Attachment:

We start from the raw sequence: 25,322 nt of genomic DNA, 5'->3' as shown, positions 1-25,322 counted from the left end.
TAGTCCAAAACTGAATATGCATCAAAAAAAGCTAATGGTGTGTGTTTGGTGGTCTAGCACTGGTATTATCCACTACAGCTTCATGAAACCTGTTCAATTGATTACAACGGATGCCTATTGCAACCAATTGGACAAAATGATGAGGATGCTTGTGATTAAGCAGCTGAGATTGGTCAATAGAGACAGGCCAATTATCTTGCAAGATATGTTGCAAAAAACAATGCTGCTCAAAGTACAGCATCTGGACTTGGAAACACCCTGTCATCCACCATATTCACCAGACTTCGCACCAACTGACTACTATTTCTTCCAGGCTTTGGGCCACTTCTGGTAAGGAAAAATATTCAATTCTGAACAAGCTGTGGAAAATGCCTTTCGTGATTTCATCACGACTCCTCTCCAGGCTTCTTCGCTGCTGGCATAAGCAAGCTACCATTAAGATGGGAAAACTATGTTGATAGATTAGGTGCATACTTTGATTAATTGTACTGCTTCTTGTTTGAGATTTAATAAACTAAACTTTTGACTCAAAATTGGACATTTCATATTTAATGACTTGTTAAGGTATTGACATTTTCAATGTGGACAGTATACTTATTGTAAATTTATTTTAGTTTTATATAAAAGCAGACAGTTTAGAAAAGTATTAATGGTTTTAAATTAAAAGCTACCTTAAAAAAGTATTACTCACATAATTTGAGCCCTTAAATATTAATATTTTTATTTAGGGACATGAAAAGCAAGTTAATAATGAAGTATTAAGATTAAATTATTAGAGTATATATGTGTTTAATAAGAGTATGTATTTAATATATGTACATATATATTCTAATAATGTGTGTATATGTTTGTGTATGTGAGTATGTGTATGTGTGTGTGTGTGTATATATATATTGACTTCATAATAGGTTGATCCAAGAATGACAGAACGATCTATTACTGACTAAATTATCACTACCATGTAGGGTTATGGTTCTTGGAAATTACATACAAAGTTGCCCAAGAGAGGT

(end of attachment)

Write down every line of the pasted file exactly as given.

We start from the raw sequence: 25,322 nt of genomic DNA, 5'->3' as shown, positions 1-25,322 counted from the left end.
TAGTCCAAAACTGAATATGCATCAAAAAAAGCTAATGGTGTGTGTTTGGTGGTCTAGCACTGGTATTATCCACTACAGCTTCATGAAACCTGTTCAATTGATTACAACGGATGCCTATTGCAACCAATTGGACAAAATGATGAGGATGCTTGTGATTAAGCAGCTGAGATTGGTCAATAGAGACAGGCCAATTATCTTGCAAGATATGTTGCAAAAAACAATGCTGCTCAAAGTACAGCATCTGGACTTGGAAACACCCTGTCATCCACCATATTCACCAGACTTCGCACCAACTGACTACTATTTCTTCCAGGCTTTGGGCCACTTCTGGTAAGGAAAAATATTCAATTCTGAACAAGCTGTGGAAAATGCCTTTCGTGATTTCATCACGACTCCTCTCCAGGCTTCTTCGCTGCTGGCATAAGCAAGCTACCATTAAGATGGGAAAACTATGTTGATAGATTAGGTGCATACTTTGATTAATTGTACTGCTTCTTGTTTGAGATTTAATAAACTAAACTTTTGACTCAAAATTGGACATTTCATATTTAATGACTTGTTAAGGTATTGACATTTTCAATGTGGACAGTATACTTATTGTAAATTTATTTTAGTTTTATATAAAAGCAGACAGTTTAGAAAAGTATTAATGGTTTTAAATTAAAAGCTACCTTAAAAAAGTATTACTCACATAATTTGAGCCCTTAAATATTAATATTTTTATTTAGGGACATGAAAAGCAAGTTAATAATGAAGTATTAAGATTAAATTATTAGAGTATATATGTGTTTAATAAGAGTATGTATTTAATATATGTACATATATATTCTAATAATGTGTGTATATGTTTGTGTATGTGAGTATGTGTATGTGTGTGTGTGTGTATATATATATTGACTTCATAATAGGTTGATCCAAGAATGACAGAACGATCTATTACTGACTAAATTATCACTACCATGTAGGGTTATGGTTCTTGGAAATTACATACAAAGTTGCCCAAGAGAGGT